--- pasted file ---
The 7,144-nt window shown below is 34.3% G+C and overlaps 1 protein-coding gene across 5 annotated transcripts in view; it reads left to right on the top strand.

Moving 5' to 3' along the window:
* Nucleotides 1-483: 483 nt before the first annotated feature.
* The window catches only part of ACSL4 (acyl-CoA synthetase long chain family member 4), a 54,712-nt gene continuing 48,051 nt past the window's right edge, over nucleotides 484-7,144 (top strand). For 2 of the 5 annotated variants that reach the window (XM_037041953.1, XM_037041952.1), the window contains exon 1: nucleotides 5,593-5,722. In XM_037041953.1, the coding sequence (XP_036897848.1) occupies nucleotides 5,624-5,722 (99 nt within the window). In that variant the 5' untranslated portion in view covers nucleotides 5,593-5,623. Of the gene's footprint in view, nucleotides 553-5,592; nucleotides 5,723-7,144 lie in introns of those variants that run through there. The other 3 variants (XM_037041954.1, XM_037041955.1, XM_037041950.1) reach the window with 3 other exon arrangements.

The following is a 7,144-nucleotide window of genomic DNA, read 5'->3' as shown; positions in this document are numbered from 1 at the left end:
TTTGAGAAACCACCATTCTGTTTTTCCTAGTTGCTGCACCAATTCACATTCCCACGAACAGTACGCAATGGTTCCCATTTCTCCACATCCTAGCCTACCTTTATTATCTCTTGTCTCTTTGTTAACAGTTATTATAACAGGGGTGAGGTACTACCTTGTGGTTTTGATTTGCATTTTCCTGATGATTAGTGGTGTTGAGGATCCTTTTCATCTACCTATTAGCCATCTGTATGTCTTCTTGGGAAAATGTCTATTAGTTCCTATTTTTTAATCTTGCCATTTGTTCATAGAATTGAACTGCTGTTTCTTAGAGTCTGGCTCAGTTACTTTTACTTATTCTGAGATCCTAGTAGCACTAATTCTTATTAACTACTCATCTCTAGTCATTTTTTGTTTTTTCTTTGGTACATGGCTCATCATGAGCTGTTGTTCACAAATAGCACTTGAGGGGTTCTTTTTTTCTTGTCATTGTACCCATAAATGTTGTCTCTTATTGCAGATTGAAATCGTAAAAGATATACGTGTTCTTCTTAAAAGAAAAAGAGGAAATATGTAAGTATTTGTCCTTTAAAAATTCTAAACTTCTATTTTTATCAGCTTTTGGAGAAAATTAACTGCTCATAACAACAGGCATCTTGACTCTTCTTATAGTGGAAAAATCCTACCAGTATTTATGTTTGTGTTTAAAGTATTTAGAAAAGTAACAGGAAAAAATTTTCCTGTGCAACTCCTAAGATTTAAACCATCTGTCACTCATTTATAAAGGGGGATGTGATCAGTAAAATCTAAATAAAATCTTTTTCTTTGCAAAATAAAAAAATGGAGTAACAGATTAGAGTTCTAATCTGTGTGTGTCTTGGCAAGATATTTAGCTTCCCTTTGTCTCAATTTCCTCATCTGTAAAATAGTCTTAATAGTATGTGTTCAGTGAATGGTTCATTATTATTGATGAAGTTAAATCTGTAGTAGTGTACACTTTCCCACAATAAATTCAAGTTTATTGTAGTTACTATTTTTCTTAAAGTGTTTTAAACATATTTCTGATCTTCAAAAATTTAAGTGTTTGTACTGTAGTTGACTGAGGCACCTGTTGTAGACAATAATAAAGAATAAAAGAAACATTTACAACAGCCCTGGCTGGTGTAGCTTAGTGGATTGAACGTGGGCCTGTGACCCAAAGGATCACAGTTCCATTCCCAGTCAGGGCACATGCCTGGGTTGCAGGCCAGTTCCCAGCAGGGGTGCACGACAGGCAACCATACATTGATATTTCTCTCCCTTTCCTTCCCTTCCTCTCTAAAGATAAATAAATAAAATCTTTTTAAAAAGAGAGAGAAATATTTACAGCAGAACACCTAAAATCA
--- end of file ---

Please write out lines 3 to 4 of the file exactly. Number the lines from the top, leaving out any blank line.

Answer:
* Nucleotides 1-483: 483 nt before the first annotated feature.
* The window catches only part of ACSL4 (acyl-CoA synthetase long chain family member 4), a 54,712-nt gene continuing 48,051 nt past the window's right edge, over nucleotides 484-7,144 (top strand). For 2 of the 5 annotated variants that reach the window (XM_037041953.1, XM_037041952.1), the window contains exon 1: nucleotides 5,593-5,722. In XM_037041953.1, the coding sequence (XP_036897848.1) occupies nucleotides 5,624-5,722 (99 nt within the window). In that variant the 5' untranslated portion in view covers nucleotides 5,593-5,623. Of the gene's footprint in view, nucleotides 553-5,592; nucleotides 5,723-7,144 lie in introns of those variants that run through there. The other 3 variants (XM_037041954.1, XM_037041955.1, XM_037041950.1) reach the window with 3 other exon arrangements.